Unfortunately, it was actively opposed by others. For example, the Chicken Farmers of Canada, the Canadian Cattlemen's Association, and the Ontario Federation of Agriculture piggybacked on concerns raised by the Ontario Federation of Anglers and Hunters, and lobbied aggressively against the bill.

Our government and my caucus colleagues care about ending animal cruelty, but in the face of this vocal opposition, the government determined that more consultation was required to reach consensus on this particular piece of legislation.

And we know that a consensus can be reached, because we've reached it before. In 2004, animal use groups endorsed government Bill C-22 that sought to strengthen our criminal laws against animal cruelty, including the "brutal and vicious killing" provision, and moving animals out of the "Property" section.

The Canadian Federation of Agriculture expressed disappointment when the legislation died due to an election. The Canadian Cattlemen's Association, among a long list of agricultural and research sector groups, wrote an open letter to then Justice Minister Irwin Cotler stating: "It is our hope that the consensus that has already been achieved in Bill C-22 will result in the re-introduction and passage of this important legislation as rapidly as possible."

Where we go from here: the silver lining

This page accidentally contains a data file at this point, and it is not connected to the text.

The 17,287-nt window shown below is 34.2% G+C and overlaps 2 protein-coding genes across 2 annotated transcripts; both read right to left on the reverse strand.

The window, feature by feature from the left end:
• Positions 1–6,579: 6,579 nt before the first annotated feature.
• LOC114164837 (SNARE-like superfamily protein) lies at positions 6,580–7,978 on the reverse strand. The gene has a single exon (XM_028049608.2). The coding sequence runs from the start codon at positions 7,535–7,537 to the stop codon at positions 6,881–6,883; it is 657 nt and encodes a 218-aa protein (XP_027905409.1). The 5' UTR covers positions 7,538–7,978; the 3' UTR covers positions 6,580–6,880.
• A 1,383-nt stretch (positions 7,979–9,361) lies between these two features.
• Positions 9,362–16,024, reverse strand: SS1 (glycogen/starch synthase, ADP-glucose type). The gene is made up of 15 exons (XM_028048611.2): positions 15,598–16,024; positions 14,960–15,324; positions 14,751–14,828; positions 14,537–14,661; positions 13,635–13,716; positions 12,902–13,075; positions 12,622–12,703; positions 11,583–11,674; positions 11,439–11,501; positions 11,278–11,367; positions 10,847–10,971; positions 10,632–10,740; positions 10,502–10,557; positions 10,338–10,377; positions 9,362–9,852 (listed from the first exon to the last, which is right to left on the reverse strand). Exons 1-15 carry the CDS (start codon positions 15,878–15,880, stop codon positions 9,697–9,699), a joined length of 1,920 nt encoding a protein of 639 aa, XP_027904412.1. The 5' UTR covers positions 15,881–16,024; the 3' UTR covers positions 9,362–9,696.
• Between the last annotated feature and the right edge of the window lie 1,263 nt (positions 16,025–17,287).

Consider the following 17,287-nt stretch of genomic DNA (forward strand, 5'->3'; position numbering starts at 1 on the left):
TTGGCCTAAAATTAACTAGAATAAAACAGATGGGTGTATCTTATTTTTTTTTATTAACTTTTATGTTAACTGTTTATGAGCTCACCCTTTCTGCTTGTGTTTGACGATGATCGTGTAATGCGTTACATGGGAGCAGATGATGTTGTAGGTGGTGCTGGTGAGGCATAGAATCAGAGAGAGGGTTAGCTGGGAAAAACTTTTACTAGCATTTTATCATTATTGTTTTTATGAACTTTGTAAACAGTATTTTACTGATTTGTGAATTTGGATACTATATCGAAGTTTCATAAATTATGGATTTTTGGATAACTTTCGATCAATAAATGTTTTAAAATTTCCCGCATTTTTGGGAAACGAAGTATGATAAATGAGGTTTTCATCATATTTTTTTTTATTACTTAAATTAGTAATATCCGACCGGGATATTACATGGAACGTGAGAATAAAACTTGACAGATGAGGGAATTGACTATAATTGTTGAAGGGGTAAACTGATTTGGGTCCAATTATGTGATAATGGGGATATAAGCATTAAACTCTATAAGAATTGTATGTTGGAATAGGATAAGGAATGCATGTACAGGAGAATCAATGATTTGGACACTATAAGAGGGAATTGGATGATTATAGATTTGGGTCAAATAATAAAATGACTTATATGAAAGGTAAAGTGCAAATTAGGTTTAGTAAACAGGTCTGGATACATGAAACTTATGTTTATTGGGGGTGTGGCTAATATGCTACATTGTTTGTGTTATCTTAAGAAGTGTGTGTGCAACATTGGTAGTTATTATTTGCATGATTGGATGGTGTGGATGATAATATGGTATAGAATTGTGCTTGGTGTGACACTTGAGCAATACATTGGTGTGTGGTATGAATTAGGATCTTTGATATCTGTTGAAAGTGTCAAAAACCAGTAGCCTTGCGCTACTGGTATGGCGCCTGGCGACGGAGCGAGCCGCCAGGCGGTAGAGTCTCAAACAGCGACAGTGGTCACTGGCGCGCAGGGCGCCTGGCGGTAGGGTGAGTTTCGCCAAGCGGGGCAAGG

While Bill C-246 was defeated, citizens across our country spoke loudly in support of improving our animal protection laws. And here is the silver lining: an issue that was not on our government's agenda is now there, thanks to the incredible outreach efforts of compassionate Canadians of all political stripes.

In response to that outreach, Justice Minister Wilson-Raybould has committed to reviewing the animal cruelty provisions in the Code, to broad consultations, and to taking action to improve our antiquated laws.

Given a consensus was reached in 2004 through consultations led by the Ministry of Justice, we should be optimistic about the possibility of a similar consensus through consultations led by Minister Wilson-Raybould.

The next step is establishing clear timelines and an open consultation process. It would also make sense to implement non-contentious changes as quickly as possible, including closing loopholes related to the sexual abuse of animals, and animal fighting.

Of course, it is not only our Criminal Code that should be reviewed. Whether it is our fur labeling laws, puppy mill operations, the importation of shark fins, cosmetic testing on animals, cetaceans in captivity, animal transport regulations, or including pet rescue as a factor in our disaster relief planning, there are many strong animal protection laws around the world that we should look to replicate.

We would do well to establish a taskforce, parliamentary committee, or office of animal welfare to review our animal protection laws and to recommend improvements. I am also calling on all compassionate Canadians to submit ideas for change at Bill C-246 helped to spark a public debate about how we treat animals, and it is one we should continue.